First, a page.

a time of 3.4 years post-launch, i.e., at year 2000.6 and is applicable to each individual
readout of a spectroscopic observation with the CCD.
The measured gross signal, G, determines the true gross signal, GT, in electrons in the 7pixel extraction height as mentioned below in Eq. (1). The dark current, as well as the spurious charge (0.5 electrons at gain=1 and 5.0 electrons at gain=4; see Goudfrooij & Walsh
1997), contribute to the filling of charge traps on the CCD and, hence, should be included
in the measured gross signal G:
GT = G/ (1−CTI)YBIN∗ ((1024/YBIN) −Y ),
where the row number Y starts with 1 at the bottom of the chip, and YBIN is the on-chip
binning factor along the Y direction. Figure 1 is for Y = 512 and YBIN = 1.
Because the CTI increases linearly with time, the CTI(G,t) at time t in decimal years is
CTI(G,t) = 0.0355 G−0.750 {(t−2000.6)0.243+1},
where the term 0.0355 G−0.750 is the predicted CTI for zero sky, zero spurious charge, and
zero dark current at 2000.6. The 0.243 constant in Eq. (2) was derived from the combination of the pre-launch sparse-field measurements of Malumuth (1996) and the similar inflight measurements by T. Brown (2003, private communication), covering the time interval 1997.16 − 2002.79 (in years). At time 2000.6, the CTI adopted for the B = 0.25 signal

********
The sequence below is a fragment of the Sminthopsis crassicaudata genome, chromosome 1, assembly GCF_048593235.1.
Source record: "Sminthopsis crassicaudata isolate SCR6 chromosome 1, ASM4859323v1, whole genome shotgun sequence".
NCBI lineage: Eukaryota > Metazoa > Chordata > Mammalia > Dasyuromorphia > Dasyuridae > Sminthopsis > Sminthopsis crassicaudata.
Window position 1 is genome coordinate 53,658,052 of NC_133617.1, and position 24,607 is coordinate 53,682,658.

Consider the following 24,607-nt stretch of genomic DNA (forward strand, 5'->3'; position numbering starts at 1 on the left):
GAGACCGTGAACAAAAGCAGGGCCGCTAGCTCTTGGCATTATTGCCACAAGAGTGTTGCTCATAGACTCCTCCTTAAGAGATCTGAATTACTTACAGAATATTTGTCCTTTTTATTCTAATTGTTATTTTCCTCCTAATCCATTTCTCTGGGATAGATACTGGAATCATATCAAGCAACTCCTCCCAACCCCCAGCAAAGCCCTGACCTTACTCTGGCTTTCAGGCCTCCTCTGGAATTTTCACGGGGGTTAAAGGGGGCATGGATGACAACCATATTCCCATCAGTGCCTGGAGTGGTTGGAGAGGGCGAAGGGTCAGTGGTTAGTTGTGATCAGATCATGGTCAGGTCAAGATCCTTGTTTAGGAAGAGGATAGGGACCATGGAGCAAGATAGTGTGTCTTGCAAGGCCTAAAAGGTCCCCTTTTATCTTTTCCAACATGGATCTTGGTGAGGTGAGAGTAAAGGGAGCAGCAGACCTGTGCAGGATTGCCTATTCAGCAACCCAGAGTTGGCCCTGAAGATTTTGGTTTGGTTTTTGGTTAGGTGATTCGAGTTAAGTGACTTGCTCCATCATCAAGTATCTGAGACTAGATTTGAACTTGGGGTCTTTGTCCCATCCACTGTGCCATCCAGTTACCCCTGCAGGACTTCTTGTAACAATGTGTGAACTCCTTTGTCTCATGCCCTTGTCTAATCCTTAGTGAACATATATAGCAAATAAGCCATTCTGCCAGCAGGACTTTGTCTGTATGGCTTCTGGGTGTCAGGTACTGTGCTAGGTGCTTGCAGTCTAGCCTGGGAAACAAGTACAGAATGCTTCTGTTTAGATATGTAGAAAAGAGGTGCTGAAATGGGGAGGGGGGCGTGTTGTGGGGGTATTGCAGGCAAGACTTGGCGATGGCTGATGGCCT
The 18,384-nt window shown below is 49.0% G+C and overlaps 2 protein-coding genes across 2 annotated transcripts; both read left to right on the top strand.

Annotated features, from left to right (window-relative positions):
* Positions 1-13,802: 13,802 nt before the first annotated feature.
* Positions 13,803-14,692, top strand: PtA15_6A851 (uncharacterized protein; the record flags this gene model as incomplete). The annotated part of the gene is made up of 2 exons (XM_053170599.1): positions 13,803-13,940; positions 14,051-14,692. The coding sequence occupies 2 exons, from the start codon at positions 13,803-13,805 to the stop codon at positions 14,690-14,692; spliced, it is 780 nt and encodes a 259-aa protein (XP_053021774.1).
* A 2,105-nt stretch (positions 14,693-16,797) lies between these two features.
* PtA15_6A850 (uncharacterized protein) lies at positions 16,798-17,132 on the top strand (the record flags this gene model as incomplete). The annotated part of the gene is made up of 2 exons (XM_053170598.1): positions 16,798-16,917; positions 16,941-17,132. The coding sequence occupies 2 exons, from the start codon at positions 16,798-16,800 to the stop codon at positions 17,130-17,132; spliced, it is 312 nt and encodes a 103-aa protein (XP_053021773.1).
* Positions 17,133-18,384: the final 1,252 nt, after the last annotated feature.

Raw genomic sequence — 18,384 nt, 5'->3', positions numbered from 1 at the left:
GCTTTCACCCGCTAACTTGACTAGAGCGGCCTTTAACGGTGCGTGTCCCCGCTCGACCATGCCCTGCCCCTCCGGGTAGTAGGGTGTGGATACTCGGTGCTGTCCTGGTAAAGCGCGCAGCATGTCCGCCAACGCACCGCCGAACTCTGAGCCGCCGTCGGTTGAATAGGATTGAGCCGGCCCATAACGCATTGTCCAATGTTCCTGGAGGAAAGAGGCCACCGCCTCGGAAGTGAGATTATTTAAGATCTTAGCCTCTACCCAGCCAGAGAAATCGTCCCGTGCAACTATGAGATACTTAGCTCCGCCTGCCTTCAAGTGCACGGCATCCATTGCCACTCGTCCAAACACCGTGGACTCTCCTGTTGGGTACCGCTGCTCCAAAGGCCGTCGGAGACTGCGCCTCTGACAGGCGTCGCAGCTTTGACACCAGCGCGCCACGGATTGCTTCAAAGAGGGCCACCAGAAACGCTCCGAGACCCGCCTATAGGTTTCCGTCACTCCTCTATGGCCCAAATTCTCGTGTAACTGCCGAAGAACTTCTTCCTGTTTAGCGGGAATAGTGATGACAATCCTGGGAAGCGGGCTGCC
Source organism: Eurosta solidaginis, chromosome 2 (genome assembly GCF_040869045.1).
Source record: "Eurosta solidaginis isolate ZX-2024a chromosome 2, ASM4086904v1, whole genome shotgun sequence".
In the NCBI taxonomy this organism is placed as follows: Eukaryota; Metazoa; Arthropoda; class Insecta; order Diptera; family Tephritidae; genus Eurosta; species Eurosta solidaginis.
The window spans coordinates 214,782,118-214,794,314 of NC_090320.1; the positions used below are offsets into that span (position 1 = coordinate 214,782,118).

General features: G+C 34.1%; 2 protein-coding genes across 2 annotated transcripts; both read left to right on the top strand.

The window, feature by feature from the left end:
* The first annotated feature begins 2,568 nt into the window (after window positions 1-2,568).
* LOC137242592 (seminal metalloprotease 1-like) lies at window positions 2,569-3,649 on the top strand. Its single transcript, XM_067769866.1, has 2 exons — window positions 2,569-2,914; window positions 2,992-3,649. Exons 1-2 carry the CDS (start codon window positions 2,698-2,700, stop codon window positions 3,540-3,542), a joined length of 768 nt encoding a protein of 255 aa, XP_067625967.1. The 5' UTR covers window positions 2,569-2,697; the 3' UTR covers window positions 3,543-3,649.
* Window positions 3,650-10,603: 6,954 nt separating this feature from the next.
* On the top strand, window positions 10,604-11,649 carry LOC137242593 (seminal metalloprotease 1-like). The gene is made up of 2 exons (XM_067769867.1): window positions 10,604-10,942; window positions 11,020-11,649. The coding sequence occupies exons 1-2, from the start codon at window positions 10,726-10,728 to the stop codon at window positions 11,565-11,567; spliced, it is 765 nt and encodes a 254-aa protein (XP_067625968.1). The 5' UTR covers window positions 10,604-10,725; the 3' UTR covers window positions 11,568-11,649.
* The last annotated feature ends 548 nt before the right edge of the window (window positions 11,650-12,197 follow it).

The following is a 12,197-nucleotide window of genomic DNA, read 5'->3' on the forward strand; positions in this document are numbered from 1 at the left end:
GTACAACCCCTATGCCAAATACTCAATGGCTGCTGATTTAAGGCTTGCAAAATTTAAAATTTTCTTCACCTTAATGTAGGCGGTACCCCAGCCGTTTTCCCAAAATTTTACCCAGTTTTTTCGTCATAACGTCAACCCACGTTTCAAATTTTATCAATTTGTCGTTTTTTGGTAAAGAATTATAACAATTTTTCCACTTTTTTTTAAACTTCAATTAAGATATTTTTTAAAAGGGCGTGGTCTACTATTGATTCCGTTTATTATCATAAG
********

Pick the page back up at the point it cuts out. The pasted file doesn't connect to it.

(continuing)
is shown by the dashed line in Figure 1.
STIS Instrument Science Report 2003-03R
The dashed line in Figure 1 is an overestimate of the CTI, because even a sky as low as ~1
electron/pix is effective in clearing the traps for weak signals at the CCD center, which is
511 parallel transfers from the default readout amplifier (D). Therefore, a roll-off must be
applied to Eq. (2) that is most effective at low signals. The reduction in CTI for B > 0.25
electrons per pixel must depend somehow on the ratio B/G, because Figure 2 shows less
CTI for the larger signals at short wavelengths for a data set with a background level that is
constant with wavelength. The rapid onset of reduced CTI with lower signal suggests a
drop as exp (−a(B/G)p), while the appropriate roll-off constants a = 2.97 and p = 0.21 in
Eq. (3) are a best compromise for the weak signals of ~80 electrons near 1750 Å for
LDS749B (using the G230LB grating) and of 150-200 electrons in a weak 70 s exposure
of G191B2B around 10,000 Å (G750L grating). The residuals for G191B2B are reduced
for higher values of p, while the LDS749B residuals shown in Figure 3 increase for higher
values of p. The G191B2B residuals with the adopted constants for the 70 s exposure
O6IG100D0 obtained on 2002 Apr 22 are typical of longer exposures of 1020 s obtained
in 1997 when the CTE losses were minimal. The complete formula for the CTI correction
algorithm as a function of background B and total electrons in a 7-pix high extraction is
CT I(B, G, t) = CT I(G, t) exp −2.97(B /G)0.21
= 0.0355 G −0.750 (0.243(t − 2000.6) + 1) exp −2.97(B /G)0.21